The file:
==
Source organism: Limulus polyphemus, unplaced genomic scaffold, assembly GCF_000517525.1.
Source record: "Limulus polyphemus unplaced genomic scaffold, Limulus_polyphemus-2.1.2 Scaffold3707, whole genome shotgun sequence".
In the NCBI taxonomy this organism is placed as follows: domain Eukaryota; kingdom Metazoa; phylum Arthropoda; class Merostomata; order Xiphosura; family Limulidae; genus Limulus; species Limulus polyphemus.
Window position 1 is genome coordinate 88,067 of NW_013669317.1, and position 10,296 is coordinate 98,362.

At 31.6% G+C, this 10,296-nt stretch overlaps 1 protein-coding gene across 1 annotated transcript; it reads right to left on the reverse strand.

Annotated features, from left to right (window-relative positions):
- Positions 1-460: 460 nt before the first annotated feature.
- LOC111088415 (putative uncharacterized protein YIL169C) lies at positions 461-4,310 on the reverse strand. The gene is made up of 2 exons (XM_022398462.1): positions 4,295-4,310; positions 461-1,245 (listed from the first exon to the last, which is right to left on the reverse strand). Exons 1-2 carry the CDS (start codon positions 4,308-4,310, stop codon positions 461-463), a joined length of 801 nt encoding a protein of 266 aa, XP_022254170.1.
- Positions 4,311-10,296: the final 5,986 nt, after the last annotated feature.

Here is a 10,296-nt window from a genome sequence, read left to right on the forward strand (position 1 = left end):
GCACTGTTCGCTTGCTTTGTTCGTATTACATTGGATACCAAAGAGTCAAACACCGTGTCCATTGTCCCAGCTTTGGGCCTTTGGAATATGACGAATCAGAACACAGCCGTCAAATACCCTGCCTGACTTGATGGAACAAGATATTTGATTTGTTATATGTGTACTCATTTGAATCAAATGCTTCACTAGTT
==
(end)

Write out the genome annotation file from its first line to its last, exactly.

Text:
Source organism: Limulus polyphemus, unplaced genomic scaffold, assembly GCF_000517525.1.
Source record: "Limulus polyphemus unplaced genomic scaffold, Limulus_polyphemus-2.1.2 Scaffold3707, whole genome shotgun sequence".
In the NCBI taxonomy this organism is placed as follows: domain Eukaryota; kingdom Metazoa; phylum Arthropoda; class Merostomata; order Xiphosura; family Limulidae; genus Limulus; species Limulus polyphemus.
Window position 1 is genome coordinate 88,067 of NW_013669317.1, and position 10,296 is coordinate 98,362.

At 31.6% G+C, this 10,296-nt stretch overlaps 1 protein-coding gene across 1 annotated transcript; it reads right to left on the reverse strand.

Annotated features, from left to right (window-relative positions):
- Positions 1-460: 460 nt before the first annotated feature.
- LOC111088415 (putative uncharacterized protein YIL169C) lies at positions 461-4,310 on the reverse strand. The gene is made up of 2 exons (XM_022398462.1): positions 4,295-4,310; positions 461-1,245 (listed from the first exon to the last, which is right to left on the reverse strand). Exons 1-2 carry the CDS (start codon positions 4,308-4,310, stop codon positions 461-463), a joined length of 801 nt encoding a protein of 266 aa, XP_022254170.1.
- Positions 4,311-10,296: the final 5,986 nt, after the last annotated feature.

Here is a 10,296-nt window from a genome sequence, read left to right on the forward strand (position 1 = left end):
GCACTGTTCGCTTGCTTTGTTCGTATTACATTGGATACCAAAGAGTCAAACACCGTGTCCATTGTCCCAGCTTTGGGCCTTTGGAATATGACGAATCAGAACACAGCCGTCAAATACCCTGCCTGACTTGATGGAACAAGATATTTGATTTGTTATATGTGTACTCATTTGAATCAAATGCTTCACTAGTT